In his first taste of major-league action, Padres’ pitcher David Bednar is just soaking it all up.
When you are taken in the 35th round of the MLB draft, the reality is there aren’t high expectations for you. Most players selected that low in the draft struggle to make it even to the upper levels of the minor leagues, let alone play at the highest level of professional baseball.
David Bednar is not like most players.
Drafted in 2016 by the San Diego Padres, the soon-to-be 25-year-old pitcher excelled almost immediately as the team converted him from a starting pitcher into a relief role. He made two stops in 2016 with the Tri-City Dust Devils and Fort Wayne TinCaps, recording a 2.32 ERA and a 1.00 WHIP in 31 innings. The power pitcher only walked four in that time while striking out 40 batters. He was undervalued in the draft.
The Padres eventually had Bednar closing games in the minors consistently. He has saved 39 games down on the farm, including four in his first taste of pro-ball with the Dust Devils and TinCaps after the 2016 draft. The closer’s role is not an easy job, but Bednar has embraced the role. “I try not to think too much about it. I just try to treat it like any other time I go out there. No matter if it’s the 7th, 8th or 9th- I just try to do the same thing and get guys out,” Bednar said with calm confidence.
Standing in a major league locker room is something David Bednar does not take lightly. The whole experience has been surreal for the young pitcher. “I mean its the big leagues. Everything is unbelievable and awesome. Just trying to soak it up every day,” Bednar said with a smile. “There are no 12-hour bus rides, so that’s good. The whole deal has been excellent.”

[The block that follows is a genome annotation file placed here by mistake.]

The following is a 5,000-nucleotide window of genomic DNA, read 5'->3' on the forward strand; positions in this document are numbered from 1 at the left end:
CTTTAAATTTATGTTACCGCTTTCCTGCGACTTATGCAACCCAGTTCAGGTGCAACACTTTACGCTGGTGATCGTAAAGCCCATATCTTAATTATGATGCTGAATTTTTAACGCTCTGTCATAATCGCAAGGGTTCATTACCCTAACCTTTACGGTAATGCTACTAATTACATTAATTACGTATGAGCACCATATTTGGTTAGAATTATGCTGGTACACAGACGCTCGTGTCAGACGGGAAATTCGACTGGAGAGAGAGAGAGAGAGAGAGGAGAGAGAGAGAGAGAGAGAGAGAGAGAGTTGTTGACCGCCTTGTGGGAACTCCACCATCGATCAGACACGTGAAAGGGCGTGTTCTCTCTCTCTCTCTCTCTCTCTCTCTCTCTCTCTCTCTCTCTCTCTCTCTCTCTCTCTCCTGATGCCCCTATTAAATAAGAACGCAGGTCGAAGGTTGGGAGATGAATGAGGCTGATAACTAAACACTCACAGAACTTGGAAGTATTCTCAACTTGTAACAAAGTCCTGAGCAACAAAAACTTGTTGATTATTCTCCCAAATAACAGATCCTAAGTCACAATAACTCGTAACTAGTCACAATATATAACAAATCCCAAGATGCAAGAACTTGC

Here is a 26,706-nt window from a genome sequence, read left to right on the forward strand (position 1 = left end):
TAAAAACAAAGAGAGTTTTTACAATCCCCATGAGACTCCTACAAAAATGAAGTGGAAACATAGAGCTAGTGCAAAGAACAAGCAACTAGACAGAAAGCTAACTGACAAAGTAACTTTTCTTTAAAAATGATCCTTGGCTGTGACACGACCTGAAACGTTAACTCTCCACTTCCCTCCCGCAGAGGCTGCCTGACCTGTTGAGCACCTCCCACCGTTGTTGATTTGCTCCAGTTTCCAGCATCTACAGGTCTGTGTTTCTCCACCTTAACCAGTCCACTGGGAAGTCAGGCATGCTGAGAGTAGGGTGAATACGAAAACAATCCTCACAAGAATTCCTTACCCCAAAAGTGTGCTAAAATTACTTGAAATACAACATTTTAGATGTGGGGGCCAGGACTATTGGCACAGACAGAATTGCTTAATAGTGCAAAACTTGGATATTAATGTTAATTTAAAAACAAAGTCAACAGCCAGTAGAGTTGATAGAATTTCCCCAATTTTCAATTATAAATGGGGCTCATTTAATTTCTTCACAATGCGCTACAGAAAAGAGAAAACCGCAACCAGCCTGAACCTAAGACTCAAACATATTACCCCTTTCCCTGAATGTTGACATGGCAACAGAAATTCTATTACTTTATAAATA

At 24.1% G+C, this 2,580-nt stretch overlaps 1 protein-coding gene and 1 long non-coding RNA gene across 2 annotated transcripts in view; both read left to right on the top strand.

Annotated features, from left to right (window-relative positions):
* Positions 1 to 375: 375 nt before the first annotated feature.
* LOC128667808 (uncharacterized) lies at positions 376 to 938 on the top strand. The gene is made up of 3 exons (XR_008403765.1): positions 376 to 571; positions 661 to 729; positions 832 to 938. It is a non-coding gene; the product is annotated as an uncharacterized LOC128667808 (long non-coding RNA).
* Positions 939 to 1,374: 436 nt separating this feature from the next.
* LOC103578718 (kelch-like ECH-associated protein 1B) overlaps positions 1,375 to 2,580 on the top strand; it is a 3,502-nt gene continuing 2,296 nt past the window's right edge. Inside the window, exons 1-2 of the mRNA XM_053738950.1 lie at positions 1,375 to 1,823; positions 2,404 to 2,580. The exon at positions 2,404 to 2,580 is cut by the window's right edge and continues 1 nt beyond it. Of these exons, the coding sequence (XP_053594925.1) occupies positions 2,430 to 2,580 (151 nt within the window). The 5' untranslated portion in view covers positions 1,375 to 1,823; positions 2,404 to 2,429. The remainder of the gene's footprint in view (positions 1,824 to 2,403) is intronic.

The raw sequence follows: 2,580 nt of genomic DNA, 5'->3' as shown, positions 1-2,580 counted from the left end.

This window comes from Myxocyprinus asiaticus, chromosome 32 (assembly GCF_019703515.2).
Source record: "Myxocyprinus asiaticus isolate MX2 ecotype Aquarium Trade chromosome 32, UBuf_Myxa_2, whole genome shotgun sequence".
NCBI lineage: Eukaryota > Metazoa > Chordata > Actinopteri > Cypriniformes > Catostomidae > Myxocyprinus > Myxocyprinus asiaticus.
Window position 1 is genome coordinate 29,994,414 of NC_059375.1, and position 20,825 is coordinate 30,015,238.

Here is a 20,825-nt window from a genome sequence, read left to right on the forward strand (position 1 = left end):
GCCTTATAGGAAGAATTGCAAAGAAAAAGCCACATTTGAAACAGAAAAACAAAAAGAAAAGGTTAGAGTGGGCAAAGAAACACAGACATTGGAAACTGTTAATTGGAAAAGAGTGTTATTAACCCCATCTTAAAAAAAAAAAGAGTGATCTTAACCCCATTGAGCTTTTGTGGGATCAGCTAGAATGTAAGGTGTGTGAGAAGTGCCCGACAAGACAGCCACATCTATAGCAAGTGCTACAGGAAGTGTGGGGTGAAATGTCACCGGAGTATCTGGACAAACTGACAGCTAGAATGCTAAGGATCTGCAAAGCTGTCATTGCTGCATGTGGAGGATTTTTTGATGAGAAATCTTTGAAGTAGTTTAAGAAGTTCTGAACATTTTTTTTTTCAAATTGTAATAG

Hideo Nomo worked with Bednar on his split-finger fastball. The pitch has an excellent tumbling effect to it and resembles a tight-breaking slider with its movement. The pitch has certainly helped Bednar take his game to the next level. There is always work that needs to be done with a “feel pitch” like a splitter though. Bednar is continually working on new things with the pitch. “I am just trying to be more consistent with the pitch and get that late action,” Bednar said. Having Darren Balsley and Doug Bochtler by his side has also assisted the young hurler in his progression.
While in Amarillo, Bednar worked with A.J. Kennedy on his curveball. “We were just trying to be more aggressive with it. Not trying to land it for a strike, but be aggressive with the pitch. I am trying to get it on the bottom of the zone,” Bednar explained. The pitch is something that he wants to show batters and the reliever has confidence in the pitch against right-handers or left-handers. Adding the third pitch in which he can trust, and using it will only assist in making his time in the majors a long one. Bednar is very much in the running for a roster spot in 2020.
Working with Austin Hedges is something that young pitchers do not take lightly. The Gold-Glove caliber defense he provides is instrumental in the growth of these young Friar’ pitchers. Bednar is undoubtedly enjoying his time with Hedges in San Diego. “The amount of work he does behind the scenes is amazing. He is lights out behind the dish,” Bednar told East Village Times. The prep-work that Hedges does is well-known, but he brings other intangibles to his team. “He has a tremendous feel for the game, and you don’t have to think too much on the mound,” Bednar said. For a young pitcher, having confidence in a catcher is vital for improvement. The information Hedges provides is yet another thing that Bednar can soak up while pitching for the San Diego Padres.